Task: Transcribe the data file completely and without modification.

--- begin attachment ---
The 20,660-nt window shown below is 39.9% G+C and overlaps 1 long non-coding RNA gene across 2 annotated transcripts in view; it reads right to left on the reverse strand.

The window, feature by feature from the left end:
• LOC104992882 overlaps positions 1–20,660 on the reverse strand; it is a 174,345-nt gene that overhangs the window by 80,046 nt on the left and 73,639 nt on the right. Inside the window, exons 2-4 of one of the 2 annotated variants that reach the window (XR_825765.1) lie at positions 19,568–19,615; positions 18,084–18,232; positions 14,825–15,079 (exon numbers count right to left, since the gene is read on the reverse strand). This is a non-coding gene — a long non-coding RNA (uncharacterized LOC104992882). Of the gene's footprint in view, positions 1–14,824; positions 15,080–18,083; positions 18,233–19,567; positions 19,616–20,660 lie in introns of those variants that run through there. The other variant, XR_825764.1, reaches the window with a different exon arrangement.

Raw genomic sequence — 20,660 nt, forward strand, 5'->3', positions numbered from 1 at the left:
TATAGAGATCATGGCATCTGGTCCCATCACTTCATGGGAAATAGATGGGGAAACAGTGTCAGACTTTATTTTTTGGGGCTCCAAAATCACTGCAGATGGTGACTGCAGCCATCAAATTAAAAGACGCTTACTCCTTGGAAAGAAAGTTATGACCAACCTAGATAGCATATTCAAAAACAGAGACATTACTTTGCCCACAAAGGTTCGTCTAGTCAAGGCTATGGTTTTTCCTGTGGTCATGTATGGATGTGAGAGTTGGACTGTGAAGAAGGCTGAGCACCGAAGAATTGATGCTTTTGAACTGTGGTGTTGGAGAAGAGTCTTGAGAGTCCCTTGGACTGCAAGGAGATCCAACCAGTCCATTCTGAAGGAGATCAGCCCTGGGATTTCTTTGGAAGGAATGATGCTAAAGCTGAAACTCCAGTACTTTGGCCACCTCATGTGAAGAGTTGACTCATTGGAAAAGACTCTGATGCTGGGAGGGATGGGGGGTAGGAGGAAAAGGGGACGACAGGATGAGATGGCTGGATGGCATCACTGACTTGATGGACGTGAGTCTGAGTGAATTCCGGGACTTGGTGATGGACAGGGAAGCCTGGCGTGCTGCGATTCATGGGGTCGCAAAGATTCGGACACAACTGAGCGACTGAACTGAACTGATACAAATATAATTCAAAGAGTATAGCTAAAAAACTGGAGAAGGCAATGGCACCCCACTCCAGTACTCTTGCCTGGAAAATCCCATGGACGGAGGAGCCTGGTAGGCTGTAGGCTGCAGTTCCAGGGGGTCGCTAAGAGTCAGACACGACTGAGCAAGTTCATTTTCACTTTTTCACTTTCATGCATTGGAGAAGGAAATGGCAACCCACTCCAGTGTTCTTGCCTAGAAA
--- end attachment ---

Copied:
The 20,660-nt window shown below is 39.9% G+C and overlaps 1 long non-coding RNA gene across 2 annotated transcripts in view; it reads right to left on the reverse strand.

The window, feature by feature from the left end:
• LOC104992882 overlaps positions 1–20,660 on the reverse strand; it is a 174,345-nt gene that overhangs the window by 80,046 nt on the left and 73,639 nt on the right. Inside the window, exons 2-4 of one of the 2 annotated variants that reach the window (XR_825765.1) lie at positions 19,568–19,615; positions 18,084–18,232; positions 14,825–15,079 (exon numbers count right to left, since the gene is read on the reverse strand). This is a non-coding gene — a long non-coding RNA (uncharacterized LOC104992882). Of the gene's footprint in view, positions 1–14,824; positions 15,080–18,083; positions 18,233–19,567; positions 19,616–20,660 lie in introns of those variants that run through there. The other variant, XR_825764.1, reaches the window with a different exon arrangement.

Raw genomic sequence — 20,660 nt, forward strand, 5'->3', positions numbered from 1 at the left:
TATAGAGATCATGGCATCTGGTCCCATCACTTCATGGGAAATAGATGGGGAAACAGTGTCAGACTTTATTTTTTGGGGCTCCAAAATCACTGCAGATGGTGACTGCAGCCATCAAATTAAAAGACGCTTACTCCTTGGAAAGAAAGTTATGACCAACCTAGATAGCATATTCAAAAACAGAGACATTACTTTGCCCACAAAGGTTCGTCTAGTCAAGGCTATGGTTTTTCCTGTGGTCATGTATGGATGTGAGAGTTGGACTGTGAAGAAGGCTGAGCACCGAAGAATTGATGCTTTTGAACTGTGGTGTTGGAGAAGAGTCTTGAGAGTCCCTTGGACTGCAAGGAGATCCAACCAGTCCATTCTGAAGGAGATCAGCCCTGGGATTTCTTTGGAAGGAATGATGCTAAAGCTGAAACTCCAGTACTTTGGCCACCTCATGTGAAGAGTTGACTCATTGGAAAAGACTCTGATGCTGGGAGGGATGGGGGGTAGGAGGAAAAGGGGACGACAGGATGAGATGGCTGGATGGCATCACTGACTTGATGGACGTGAGTCTGAGTGAATTCCGGGACTTGGTGATGGACAGGGAAGCCTGGCGTGCTGCGATTCATGGGGTCGCAAAGATTCGGACACAACTGAGCGACTGAACTGAACTGATACAAATATAATTCAAAGAGTATAGCTAAAAAACTGGAGAAGGCAATGGCACCCCACTCCAGTACTCTTGCCTGGAAAATCCCATGGACGGAGGAGCCTGGTAGGCTGTAGGCTGCAGTTCCAGGGGGTCGCTAAGAGTCAGACACGACTGAGCAAGTTCATTTTCACTTTTTCACTTTCATGCATTGGAGAAGGAAATGGCAACCCACTCCAGTGTTCTTGCCTAGAAA